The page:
more than 2 years ago
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Why WikiLeaks Is Worth Defending

dcblogs Re:childish swine (257 comments)

Feel free to compare the United States to any other nations they express a serious interest in from a military, economic, or overall political standpoint. Try living in both nations for five years apiece. Then report back on your findings, provided you have the spine to actually try this for yourself.

And the point of this is what?

more than 2 years ago
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Why WikiLeaks Is Worth Defending

dcblogs We don't need Wikileaks (257 comments)

It's a reckless, amoral organization, that doesn't care who it hurts, doesn't care if it gets blood on its hand, and could care less about the fate of the people who supply its documents. What the world needs, and still has plenty of, are people of good moral character, who will fight for what's right, who will take stands, and who will take risks. I have way more respect for the three young women of Pussy Riot and what they have accomplished than anything Wikileaks has done.

more than 2 years ago
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Is TV Over the 'Net Really Cheaper Than Cable?

dcblogs Re:Quality and quantity (285 comments)

Who cares about lower quality? The quality of the bandwidth will almost always exceed the quality of the crap on cable. And unless you have something like FIOS, you will get better picture quality with over the air broadcast. The HD is stunning compared to the compressed and degraded signal cable serves up.

more than 2 years ago
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Senator Pushes For Tougher H-1B Enforcement

dcblogs Re:Article is wrong (262 comments)

The story is correct, but the Slashdot blurb confused the two. The Senate is considering a bill approved by the House to eliminate the per country caps on green cards. Sen. Grassley put a hold on that bill, but is attempting to work out a compromise. He will allow removal of the green cap limit in exchange for giving the Labor Dept. more power to conduct audits on H-1B use.

more than 2 years ago
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Ask Slashdot: Best Camera For Getting Into Photography?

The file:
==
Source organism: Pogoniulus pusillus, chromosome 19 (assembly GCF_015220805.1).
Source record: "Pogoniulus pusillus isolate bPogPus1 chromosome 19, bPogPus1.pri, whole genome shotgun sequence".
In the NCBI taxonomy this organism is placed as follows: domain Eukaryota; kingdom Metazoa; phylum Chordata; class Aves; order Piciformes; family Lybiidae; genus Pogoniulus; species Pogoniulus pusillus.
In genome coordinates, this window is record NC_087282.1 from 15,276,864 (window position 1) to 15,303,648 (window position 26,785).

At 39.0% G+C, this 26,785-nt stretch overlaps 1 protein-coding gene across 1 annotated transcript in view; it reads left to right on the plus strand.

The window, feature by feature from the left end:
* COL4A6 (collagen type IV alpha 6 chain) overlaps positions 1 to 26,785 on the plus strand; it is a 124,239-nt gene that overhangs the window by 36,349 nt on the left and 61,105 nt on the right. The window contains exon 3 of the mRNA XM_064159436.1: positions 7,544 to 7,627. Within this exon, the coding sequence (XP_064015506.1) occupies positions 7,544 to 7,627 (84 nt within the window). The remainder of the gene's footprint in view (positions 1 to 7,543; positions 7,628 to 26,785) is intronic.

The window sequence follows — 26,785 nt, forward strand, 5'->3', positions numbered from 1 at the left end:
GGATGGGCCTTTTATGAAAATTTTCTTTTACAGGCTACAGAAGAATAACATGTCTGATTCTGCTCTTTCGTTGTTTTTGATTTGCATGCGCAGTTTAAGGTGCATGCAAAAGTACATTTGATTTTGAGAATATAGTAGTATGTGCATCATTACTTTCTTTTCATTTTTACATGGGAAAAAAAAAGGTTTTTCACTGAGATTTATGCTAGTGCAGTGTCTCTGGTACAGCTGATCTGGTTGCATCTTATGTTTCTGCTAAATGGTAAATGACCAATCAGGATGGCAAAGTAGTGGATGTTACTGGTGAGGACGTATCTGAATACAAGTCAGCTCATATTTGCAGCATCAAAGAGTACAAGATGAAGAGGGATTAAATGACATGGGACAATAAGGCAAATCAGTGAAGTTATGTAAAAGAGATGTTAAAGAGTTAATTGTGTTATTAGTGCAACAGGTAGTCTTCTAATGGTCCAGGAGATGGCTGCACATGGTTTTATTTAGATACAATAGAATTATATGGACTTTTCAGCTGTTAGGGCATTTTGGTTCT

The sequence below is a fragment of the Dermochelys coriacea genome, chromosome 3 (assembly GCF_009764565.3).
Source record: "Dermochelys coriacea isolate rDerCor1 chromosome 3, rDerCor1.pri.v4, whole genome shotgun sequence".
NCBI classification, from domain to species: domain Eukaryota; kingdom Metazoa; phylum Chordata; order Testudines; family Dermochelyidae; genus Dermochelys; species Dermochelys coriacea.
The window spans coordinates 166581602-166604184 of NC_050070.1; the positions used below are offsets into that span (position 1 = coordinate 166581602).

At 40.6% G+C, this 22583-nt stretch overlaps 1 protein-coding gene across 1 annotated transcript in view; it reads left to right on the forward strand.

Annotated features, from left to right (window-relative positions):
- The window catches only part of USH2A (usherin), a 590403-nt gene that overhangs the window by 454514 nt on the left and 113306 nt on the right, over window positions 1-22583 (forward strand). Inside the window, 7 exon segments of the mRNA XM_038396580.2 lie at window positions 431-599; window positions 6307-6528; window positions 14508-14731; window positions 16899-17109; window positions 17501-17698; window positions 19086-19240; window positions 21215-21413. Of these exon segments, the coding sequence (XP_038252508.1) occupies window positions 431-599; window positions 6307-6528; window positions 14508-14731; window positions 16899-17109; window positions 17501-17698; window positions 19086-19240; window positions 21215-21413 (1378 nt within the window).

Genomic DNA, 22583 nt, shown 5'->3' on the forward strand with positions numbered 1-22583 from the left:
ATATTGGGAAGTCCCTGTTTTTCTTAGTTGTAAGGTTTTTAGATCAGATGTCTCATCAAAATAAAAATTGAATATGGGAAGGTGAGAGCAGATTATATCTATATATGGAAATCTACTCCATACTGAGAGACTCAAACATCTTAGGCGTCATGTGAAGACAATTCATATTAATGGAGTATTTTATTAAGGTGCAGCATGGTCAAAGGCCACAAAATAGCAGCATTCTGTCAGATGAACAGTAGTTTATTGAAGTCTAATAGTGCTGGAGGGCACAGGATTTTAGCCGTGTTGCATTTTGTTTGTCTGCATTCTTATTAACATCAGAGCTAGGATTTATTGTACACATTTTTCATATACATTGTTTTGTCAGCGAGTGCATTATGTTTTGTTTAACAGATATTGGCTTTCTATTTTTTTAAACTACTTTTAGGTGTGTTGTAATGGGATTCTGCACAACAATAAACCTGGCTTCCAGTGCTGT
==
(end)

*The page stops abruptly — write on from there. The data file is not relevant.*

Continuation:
dcblogs Sony NEX either C-3 of N5 (569 comments)

The Sony NEX C-3 or N5 are mirrorless large sensor camera -- the sensors are as big as you'll find on many DSLRS -- in a compact body. It's menu system is designed to be simple. You can use it as a pure point-and-shoot and still get DSLR quality photos, but the camera has most of the same controls you'll find on DSLR. It has an interchangeable lens system and is 16 megapixels. (Megapixels do matter if you plan to make prints beyond 8x10s.). There's no through the lens viewer, but that doesn't bother me at all. I've been taking photos since the era of the Nikkormat and do not miss viewfinders.

more than 2 years ago
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Skynet Becomes Aware, Launches Nuclear Attack

dcblogs Skynet is yesterday (274 comments)

At least Skynet was self-aware, unlike our amazing network of coal fired plants and other carbon generating emissions that will slowly cook and flood the planet.

more than 3 years ago
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Pentagon Papers Ellsberg Supports Wikileaks

dcblogs Re:I can't believe anyone is surprised (464 comments)

No, the difference is that last year alone 72 journalists killed, according to the Committee to Protect Journalist, with 52 of them murdered. WikiLeaks isn't a journalistic organization; it's just a filter. Don't make the comparison.

more than 3 years ago